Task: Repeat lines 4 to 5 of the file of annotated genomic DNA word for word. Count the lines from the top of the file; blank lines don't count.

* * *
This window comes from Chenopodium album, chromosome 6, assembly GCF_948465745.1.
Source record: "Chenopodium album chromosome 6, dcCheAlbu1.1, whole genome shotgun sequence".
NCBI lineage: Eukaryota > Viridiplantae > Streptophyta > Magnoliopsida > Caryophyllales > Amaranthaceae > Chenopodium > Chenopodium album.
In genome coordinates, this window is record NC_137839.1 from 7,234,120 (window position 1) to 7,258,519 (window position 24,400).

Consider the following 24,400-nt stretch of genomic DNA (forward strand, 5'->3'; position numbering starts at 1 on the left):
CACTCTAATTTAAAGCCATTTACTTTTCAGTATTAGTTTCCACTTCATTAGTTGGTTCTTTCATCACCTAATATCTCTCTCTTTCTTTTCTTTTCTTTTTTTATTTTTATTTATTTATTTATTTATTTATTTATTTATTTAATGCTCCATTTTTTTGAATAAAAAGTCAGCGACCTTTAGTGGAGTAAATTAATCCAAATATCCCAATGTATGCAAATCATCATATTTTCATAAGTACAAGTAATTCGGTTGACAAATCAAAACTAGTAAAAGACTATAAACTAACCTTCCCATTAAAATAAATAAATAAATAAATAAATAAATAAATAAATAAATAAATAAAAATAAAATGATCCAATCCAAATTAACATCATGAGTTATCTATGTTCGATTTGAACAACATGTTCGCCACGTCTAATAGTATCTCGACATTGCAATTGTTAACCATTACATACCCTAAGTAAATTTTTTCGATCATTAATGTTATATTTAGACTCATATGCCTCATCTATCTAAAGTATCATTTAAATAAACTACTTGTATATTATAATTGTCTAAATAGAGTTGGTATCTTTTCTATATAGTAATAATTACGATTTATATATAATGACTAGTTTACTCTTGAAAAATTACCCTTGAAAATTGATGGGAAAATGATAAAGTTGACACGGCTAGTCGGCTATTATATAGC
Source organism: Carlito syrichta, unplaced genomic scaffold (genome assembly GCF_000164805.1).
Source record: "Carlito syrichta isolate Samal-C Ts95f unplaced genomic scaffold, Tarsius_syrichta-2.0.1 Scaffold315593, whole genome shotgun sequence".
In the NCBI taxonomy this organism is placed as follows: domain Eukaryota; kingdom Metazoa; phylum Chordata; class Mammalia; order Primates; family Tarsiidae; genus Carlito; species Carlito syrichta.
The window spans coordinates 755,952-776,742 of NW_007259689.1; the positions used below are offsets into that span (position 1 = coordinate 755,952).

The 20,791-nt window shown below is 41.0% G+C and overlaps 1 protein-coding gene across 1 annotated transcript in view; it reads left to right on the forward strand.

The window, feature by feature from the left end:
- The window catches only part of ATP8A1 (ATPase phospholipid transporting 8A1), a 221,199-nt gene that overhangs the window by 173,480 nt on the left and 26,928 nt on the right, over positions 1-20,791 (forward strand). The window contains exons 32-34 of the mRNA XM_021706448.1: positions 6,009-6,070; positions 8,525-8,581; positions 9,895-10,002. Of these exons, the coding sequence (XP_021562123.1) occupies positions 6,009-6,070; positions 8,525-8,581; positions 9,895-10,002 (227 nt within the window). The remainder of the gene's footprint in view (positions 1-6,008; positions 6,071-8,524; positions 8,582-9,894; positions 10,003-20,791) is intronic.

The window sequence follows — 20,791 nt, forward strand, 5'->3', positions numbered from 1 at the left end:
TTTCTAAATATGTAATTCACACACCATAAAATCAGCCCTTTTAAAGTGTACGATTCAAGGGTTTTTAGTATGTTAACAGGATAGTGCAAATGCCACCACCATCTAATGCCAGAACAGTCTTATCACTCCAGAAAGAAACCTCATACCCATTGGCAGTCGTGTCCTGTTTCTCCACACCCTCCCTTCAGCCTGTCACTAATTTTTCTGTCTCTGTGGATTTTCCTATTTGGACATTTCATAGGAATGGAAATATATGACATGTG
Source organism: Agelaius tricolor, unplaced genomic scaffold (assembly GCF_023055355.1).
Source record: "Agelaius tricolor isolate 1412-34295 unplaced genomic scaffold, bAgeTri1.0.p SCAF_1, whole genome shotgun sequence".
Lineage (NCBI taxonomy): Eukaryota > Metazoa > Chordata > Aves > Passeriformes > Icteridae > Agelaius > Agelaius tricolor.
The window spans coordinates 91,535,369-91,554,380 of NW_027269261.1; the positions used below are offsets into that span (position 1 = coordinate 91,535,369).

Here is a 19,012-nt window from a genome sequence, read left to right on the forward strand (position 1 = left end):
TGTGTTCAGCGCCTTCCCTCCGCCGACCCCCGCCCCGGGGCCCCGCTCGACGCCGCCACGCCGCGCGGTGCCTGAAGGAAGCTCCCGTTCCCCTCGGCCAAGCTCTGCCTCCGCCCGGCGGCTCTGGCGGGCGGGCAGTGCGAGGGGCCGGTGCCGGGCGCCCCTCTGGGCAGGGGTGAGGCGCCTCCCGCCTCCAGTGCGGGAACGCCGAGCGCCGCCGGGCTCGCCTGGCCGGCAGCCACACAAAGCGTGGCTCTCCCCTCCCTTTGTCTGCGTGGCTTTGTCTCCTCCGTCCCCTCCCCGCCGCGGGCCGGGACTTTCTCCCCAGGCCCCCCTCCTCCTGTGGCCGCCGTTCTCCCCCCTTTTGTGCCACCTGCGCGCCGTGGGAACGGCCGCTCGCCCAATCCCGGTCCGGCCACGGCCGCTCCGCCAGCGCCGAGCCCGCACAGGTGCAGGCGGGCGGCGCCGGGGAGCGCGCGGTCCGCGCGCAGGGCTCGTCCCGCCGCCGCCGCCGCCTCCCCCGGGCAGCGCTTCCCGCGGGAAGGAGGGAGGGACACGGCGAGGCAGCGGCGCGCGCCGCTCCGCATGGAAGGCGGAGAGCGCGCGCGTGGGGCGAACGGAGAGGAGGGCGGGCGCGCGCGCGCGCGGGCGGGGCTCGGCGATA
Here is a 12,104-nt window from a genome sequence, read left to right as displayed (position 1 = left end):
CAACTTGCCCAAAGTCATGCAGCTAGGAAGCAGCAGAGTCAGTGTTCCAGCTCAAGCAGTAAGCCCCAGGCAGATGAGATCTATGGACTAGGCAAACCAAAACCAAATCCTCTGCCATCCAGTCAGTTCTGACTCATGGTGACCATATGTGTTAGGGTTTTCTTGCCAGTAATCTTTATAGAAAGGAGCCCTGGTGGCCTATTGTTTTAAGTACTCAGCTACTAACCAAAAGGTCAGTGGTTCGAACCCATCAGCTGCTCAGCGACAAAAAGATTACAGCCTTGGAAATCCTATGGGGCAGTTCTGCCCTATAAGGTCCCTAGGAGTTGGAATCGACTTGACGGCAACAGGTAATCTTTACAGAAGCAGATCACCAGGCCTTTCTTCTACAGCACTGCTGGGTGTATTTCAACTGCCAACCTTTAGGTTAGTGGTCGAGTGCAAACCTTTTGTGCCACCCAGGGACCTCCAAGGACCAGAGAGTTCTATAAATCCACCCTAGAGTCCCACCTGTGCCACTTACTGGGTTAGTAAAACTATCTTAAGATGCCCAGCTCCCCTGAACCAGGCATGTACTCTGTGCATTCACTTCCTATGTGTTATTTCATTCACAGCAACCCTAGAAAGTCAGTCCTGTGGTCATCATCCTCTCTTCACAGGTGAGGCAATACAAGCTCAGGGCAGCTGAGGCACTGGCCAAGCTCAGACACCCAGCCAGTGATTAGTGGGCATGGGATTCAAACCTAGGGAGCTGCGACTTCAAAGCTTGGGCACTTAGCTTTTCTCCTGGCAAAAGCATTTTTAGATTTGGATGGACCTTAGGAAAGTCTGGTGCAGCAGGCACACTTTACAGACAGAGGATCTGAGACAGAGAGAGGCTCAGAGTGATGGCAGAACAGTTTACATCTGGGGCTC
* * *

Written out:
In genome coordinates, this window is record NC_137839.1 from 7,234,120 (window position 1) to 7,258,519 (window position 24,400).

Consider the following 24,400-nt stretch of genomic DNA (forward strand, 5'->3'; position numbering starts at 1 on the left):